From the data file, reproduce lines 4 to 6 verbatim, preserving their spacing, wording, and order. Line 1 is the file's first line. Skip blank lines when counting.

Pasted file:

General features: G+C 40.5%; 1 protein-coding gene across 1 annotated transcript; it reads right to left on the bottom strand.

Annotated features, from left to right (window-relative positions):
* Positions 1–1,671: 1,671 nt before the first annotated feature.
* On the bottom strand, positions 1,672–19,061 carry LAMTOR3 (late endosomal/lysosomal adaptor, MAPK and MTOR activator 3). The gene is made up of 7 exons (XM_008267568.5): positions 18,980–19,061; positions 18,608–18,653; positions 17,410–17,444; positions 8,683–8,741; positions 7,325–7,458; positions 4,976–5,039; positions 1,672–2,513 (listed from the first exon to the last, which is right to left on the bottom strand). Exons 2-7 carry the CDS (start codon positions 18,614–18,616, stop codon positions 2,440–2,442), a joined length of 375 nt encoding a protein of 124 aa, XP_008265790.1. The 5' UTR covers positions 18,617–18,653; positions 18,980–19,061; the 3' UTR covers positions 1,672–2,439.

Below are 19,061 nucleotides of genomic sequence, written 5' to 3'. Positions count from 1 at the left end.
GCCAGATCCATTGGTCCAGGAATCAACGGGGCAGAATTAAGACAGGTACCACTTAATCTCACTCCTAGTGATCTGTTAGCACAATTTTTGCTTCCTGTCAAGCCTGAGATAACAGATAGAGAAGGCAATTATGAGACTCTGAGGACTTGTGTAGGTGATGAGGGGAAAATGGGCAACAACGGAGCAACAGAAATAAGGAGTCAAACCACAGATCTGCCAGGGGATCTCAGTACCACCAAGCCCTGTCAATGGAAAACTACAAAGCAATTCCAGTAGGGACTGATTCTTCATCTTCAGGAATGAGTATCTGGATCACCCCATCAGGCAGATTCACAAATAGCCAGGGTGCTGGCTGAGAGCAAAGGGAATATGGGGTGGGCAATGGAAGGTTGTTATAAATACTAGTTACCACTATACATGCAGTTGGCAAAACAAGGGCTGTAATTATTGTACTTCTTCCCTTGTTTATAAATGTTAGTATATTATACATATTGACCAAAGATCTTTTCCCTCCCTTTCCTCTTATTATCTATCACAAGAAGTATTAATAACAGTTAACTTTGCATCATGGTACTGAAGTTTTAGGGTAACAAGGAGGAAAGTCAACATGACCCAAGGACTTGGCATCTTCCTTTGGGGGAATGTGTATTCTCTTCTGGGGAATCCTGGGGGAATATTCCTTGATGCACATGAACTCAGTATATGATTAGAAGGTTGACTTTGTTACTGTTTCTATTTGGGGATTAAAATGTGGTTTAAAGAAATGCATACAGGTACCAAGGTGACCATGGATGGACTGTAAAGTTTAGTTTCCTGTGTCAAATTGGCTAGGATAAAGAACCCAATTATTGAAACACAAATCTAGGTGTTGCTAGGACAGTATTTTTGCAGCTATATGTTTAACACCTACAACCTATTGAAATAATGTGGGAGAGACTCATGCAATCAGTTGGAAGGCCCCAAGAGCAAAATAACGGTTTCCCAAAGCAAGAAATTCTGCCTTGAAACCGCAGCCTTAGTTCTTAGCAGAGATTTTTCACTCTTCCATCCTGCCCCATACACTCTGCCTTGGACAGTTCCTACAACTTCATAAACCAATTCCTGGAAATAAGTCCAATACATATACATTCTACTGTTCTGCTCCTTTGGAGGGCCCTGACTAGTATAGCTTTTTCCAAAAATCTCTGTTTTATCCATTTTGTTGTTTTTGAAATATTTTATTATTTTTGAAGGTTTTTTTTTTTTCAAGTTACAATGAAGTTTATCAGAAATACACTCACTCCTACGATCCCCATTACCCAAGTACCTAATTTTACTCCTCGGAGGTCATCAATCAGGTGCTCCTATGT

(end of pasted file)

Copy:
* On the bottom strand, positions 1,672–19,061 carry LAMTOR3 (late endosomal/lysosomal adaptor, MAPK and MTOR activator 3). The gene is made up of 7 exons (XM_008267568.5): positions 18,980–19,061; positions 18,608–18,653; positions 17,410–17,444; positions 8,683–8,741; positions 7,325–7,458; positions 4,976–5,039; positions 1,672–2,513 (listed from the first exon to the last, which is right to left on the bottom strand). Exons 2-7 carry the CDS (start codon positions 18,614–18,616, stop codon positions 2,440–2,442), a joined length of 375 nt encoding a protein of 124 aa, XP_008265790.1. The 5' UTR covers positions 18,617–18,653; positions 18,980–19,061; the 3' UTR covers positions 1,672–2,439.

Below are 19,061 nucleotides of genomic sequence, written 5' to 3'. Positions count from 1 at the left end.
GCCAGATCCATTGGTCCAGGAATCAACGGGGCAGAATTAAGACAGGTACCACTTAATCTCACTCCTAGTGATCTGTTAGCACAATTTTTGCTTCCTGTCAAGCCTGAGATAACAGATAGAGAAGGCAATTATGAGACTCTGAGGACTTGTGTAGGTGATGAGGGGAAAATGGGCAACAACGGAGCAACAGAAATAAGGAGTCAAACCACAGATCTGCCAGGGGATCTCAGTACCACCAAGCCCTGTCAATGGAAAACTACAAAGCAATTCCAGTAGGGACTGATTCTTCATCTTCAGGAATGAGTATCTGGATCACCCCATCAGGCAGATTCACAAATAGCCAGGGTGCTGGCTGAGAGCAAAGGGAATATGGGGTGGGCAATGGAAGGTTGTTATAAATACTAGTTACCACTATACATGCAGTTGGCAAAACAAGGGCTGTAATTATTGTACTTCTTCCCTTGTTTATAAATGTTAGTATATTATACATATTGACCAAAGATCTTTTCCCTCCCTTTCCTCTTATTATCTATCACAAGAAGTATTAATAACAGTTAACTTTGCATCATGGTACTGAAGTTTTAGGGTAACAAGGAGGAAAGTCAACATGACCCAAGGACTTGGCATCTTCCTTTGGGGGAATGTGTATTCTCTTCTGGGGAATCCTGGGGGAATATTCCTTGATGCACATGAACTCAGTATATGATTAGAAGGTTGACTTTGTTACTGTTTCTATTTGGGGATTAAAATGTGGTTTAAAGAAATGCATACAGGTACCAAGGTGACCATGGATGGACTGTAAAGTTTAGTTTCCTGTGTCAAATTGGCTAGGATAAAGAACCCAATTATTGAAACACAAATCTAGGTGTTGCTAGGACAGTATTTTTGCAGCTATATGTTTAACACCTACAACCTATTGAAATAATGTGGGAGAGACTCATGCAATCAGTTGGAAGGCCCCAAGAGCAAAATAACGGTTTCCCAAAGCAAGAAATTCTGCCTTGAAACCGCAGCCTTAGTTCTTAGCAGAGATTTTTCACTCTTCCATCCTGCCCCATACACTCTGCCTTGGACAGTTCCTACAACTTCATAAACCAATTCCTGGAAATAAGTCCAATACATATACATTCTACTGTTCTGCTCCTTTGGAGGGCCCTGACTAGTATAGCTTTTTCCAAAAATCTCTGTTTTATCCATTTTGTTGTTTTTGAAATATTTTATTATTTTTGAAGGTTTTTTTTTTTTCAAGTTACAATGAAGTTTATCAGAAATACACTCACTCCTACGATCCCCATTACCCAAGTACCTAATTTTACTCCTCGGAGGTCATCAATCAGGTGCTCCTATGT